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Flashcards in Microbiology-HIV Deck (19):
1

How does the HIV genome differ from ours?

It contains +ssRNA and needs a reverse transcriptase to make DNA that gets incorporated into the host genome.

2

What type of virus is HIV? What are its special characteristics?

+ssRNA, enveloped virus w/glycoproteins on the envelope (gp120 binds cell surface receptor on target cell, gp41 burrows into host cell membrane and initiates fusion and release of genome + capsid into target cell), capsize (p24), 2 ssRNAs, reverse transcriptase, protease and integrase enzymes.

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3

Most prevalent type of HIV worldwide?

HIV-1. HIV-2 is restricted to west Africa and is less pathogenic.

4

Origins of HIV?

HIV-1 from chimps. Note that cutting primate meat was likely the mode of transmission.

5

How can gp120 specificity for different cell surface receptors change to rate of progression of HIV?

In initial infection HIV codes specifically for cells expressing CCR5 and CD4 surface receptors. These receptors are not located on all cells, mainly on CD4 T cells, macrophages and dendritic calls that have already been exposed to antigen. When the gp120 on HIV can cross react with CXCR4, that receptor is on many other cells and HIV disease progression is dramatically accelerated.

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6

How does initial HIV infection occur?

The virus can pass through vaginal epithelial breaks or be taken up by Langerhans cell sampling. The Langerhans cells and regional CD4+ cells are infected by the virus and migrate to regional lymph nodes. This is where viral explosion really occurs because there are so many cells expressing CCR5 and CD4 that can be infected.

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7

What cells are responsible for the initial burst of viremia with HIV infection? What is the other pathway these cells may take?

Memory and activated CD4 T-cells, they produce a lot of virus. They may also become latently infected for long periods of time.

8

How do the plasma viral load and CD4 T-cell counts change over the course of HIV infection?

Yellow = viral load. Dark blue = CD4 T cell count. Light blue = anti-HIV-1 Ab. Initially the viral load spikes and then drops. CD4 count slowly drops over time and years later the viral load will rise again.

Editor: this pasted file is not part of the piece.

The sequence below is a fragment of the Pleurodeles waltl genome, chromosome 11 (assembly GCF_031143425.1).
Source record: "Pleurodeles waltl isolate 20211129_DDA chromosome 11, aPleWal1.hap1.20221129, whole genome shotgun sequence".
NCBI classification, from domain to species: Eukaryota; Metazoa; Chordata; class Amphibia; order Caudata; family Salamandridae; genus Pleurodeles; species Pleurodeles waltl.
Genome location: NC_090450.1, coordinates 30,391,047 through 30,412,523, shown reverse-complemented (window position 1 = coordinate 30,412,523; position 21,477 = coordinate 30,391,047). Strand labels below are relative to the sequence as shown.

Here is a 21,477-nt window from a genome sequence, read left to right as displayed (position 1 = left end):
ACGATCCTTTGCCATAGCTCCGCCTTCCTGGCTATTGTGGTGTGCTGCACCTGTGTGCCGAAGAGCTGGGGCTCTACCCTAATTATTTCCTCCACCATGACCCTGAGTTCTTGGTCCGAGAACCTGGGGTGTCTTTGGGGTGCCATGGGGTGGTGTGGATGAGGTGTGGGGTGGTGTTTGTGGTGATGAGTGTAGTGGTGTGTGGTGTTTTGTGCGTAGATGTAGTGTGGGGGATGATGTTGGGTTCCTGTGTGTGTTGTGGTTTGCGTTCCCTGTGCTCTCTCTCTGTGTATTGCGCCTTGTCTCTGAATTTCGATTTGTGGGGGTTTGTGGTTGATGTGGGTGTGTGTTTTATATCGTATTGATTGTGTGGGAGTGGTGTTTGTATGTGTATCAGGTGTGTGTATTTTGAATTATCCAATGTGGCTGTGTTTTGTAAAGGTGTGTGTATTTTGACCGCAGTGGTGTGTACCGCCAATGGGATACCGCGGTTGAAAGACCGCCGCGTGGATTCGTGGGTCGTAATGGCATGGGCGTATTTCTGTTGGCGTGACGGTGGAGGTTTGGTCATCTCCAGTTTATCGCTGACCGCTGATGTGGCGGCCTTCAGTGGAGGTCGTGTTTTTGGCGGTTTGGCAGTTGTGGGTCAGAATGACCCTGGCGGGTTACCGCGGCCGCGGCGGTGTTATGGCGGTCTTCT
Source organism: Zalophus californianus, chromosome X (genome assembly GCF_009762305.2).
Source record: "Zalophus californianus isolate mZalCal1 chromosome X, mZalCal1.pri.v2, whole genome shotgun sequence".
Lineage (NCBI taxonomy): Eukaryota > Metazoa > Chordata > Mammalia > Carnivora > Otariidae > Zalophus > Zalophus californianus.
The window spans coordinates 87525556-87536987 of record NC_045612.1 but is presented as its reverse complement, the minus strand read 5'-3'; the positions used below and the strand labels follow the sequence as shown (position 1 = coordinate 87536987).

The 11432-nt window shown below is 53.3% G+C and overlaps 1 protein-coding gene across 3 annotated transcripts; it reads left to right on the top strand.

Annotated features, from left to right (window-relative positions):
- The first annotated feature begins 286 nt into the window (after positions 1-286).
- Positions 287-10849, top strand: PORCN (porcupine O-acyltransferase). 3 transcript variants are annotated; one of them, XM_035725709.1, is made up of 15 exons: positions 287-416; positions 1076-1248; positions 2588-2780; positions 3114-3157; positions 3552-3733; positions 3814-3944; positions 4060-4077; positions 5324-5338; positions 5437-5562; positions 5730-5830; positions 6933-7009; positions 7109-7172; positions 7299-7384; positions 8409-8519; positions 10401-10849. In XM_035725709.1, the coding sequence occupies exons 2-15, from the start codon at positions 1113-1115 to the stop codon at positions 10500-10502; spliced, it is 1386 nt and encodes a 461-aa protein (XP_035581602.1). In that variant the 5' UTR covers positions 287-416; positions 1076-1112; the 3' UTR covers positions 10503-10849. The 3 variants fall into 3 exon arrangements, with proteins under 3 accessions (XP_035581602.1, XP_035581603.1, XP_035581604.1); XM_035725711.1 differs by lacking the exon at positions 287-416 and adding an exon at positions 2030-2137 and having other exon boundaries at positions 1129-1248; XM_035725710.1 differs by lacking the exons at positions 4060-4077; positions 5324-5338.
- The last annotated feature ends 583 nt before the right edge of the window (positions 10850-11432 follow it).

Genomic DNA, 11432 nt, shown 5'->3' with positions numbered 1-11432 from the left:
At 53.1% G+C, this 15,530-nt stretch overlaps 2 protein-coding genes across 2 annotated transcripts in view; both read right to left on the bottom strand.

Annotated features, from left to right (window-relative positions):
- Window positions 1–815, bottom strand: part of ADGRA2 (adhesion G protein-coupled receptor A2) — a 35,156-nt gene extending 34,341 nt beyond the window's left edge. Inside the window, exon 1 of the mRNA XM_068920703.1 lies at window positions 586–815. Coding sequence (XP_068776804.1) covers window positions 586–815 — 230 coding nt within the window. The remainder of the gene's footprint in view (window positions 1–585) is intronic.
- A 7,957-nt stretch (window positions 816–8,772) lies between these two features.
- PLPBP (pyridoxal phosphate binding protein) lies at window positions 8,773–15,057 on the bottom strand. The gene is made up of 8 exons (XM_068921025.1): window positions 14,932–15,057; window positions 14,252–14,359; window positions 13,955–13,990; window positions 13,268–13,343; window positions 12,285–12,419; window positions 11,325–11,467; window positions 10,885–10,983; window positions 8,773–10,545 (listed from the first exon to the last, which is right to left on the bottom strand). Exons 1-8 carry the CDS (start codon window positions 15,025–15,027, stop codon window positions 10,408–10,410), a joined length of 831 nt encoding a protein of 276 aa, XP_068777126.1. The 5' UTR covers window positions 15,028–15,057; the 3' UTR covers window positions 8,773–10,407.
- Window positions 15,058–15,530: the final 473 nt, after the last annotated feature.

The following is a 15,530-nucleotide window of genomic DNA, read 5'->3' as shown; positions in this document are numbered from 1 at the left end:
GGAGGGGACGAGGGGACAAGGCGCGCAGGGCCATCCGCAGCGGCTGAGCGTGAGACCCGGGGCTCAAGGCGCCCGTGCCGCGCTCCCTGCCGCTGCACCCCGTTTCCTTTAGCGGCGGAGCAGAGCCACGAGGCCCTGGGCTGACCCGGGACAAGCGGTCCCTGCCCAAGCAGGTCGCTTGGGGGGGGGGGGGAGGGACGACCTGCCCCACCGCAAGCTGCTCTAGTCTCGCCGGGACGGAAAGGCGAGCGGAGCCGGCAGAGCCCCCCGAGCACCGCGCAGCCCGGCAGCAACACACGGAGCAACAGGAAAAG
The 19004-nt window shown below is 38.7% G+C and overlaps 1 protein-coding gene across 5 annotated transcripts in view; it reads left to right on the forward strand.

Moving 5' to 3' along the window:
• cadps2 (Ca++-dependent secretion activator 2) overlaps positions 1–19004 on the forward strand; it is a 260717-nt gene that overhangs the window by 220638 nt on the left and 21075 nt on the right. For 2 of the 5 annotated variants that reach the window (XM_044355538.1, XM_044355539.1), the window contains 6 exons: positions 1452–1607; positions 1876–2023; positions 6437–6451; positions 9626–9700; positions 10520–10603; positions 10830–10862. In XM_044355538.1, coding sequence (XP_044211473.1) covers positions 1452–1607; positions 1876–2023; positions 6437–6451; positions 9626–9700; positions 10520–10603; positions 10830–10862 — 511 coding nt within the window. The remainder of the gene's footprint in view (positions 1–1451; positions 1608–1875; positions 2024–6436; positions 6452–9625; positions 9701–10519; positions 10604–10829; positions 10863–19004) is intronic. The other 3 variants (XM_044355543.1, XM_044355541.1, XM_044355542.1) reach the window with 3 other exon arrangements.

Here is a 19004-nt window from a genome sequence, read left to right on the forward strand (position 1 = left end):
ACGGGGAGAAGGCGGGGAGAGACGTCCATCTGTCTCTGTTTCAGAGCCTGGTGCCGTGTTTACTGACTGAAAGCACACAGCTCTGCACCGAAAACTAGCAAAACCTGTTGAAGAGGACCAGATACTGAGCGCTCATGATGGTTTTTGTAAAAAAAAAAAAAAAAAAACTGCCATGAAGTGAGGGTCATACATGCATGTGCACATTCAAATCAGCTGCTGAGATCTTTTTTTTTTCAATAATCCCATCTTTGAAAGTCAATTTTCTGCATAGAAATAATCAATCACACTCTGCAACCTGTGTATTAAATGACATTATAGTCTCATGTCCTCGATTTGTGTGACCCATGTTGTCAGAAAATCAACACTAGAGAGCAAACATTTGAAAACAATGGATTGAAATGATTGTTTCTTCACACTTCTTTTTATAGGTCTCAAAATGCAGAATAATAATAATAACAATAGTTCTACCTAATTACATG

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9

What are the AIDS-defining illnesses (CD4 < 200)

CMV retinits, Kaposi sarcoma, toxoplasmosis, hairy leukoplakia, pneumocystis pneumonia and thrush.

10

Where in the female genital tract is HIV most likely to transmit?

Cervix (single layer of squamous epithelium overlying mucosa w/lots of active CD4+ cells susceptible to infection) and vagina (only when superimposed STD or mucosal injury is present).

11

Why are MSM at high risk for HIV infection?

The GI tract is lined by a single layer of epithelium, has high levels of bacteria and consequently high levels of active CD4+ T-cells that are very susceptible to transmission.

12

Why does circumcision reduce HIV infection?

The foreskin harbors bacteria and active CD4+ T-cells that are susceptible to HIV infection.

13

What are people with HIV at higher risk to transmit disease to partners?

When viral loads are higher, they are at high risk for transmission. Note that early on people don’t even know they are infected because all they have are flu-like symptoms.

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14

Why does the simple fact that you have an STD increase your risk for HIV?

Infection = inflammation = activation of CD4 T-cells and overexpression of CD4 and CCR5, which allow HIV binding and infection. Transcription factors are also increased in these cells which propagates virion production and release. Ulcers also increase risk for direct exposure. Note that risk of infection increases by 60%.

15

When does perinatal transmission happen?

Women are at particularly high risk if the viral load is high at the time of birth/don’t know they are infected. Note that it is probably not a good idea to do invasive prenatal diagnosis in infected women.

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16

A patient presents with a fever, soar throat, skin rash, body aches, lymphadenopathy, nausea and vomiting. He reports having sex with other men. What is the most important indicator in his history that makes you want to further investigate HIV infection? How do you make a definitive diagnosis?

Lymphadenopathy. ELISA test can screen. Western blot followed by PCR is done for confirmatory diagnosis. Note that an individual is only positive if they are positive for all antibodies against all HIV proteins. If all antibodies are not positive it is an indeterminate test and you need to test later or test for HIV-2.

17

Stages following early HIV infection?

Eclipse: no proteins, RNA or Ab present; I: RNA + II: p24 antigen + III: ELISA + IV-VI: Western blot - then +

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18

4 types of HIV drugs

1) Entry inhibitors (CCR5) 2) Reverse transcriptase inhibitors 3) Integrase inhibitors 4) Protease inhibitors. Note that all of these drugs are non-virocidal, they are all virostatic.

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19

Post-natal care for mothers with HIV

Anti-retroviral drugs for mother and baby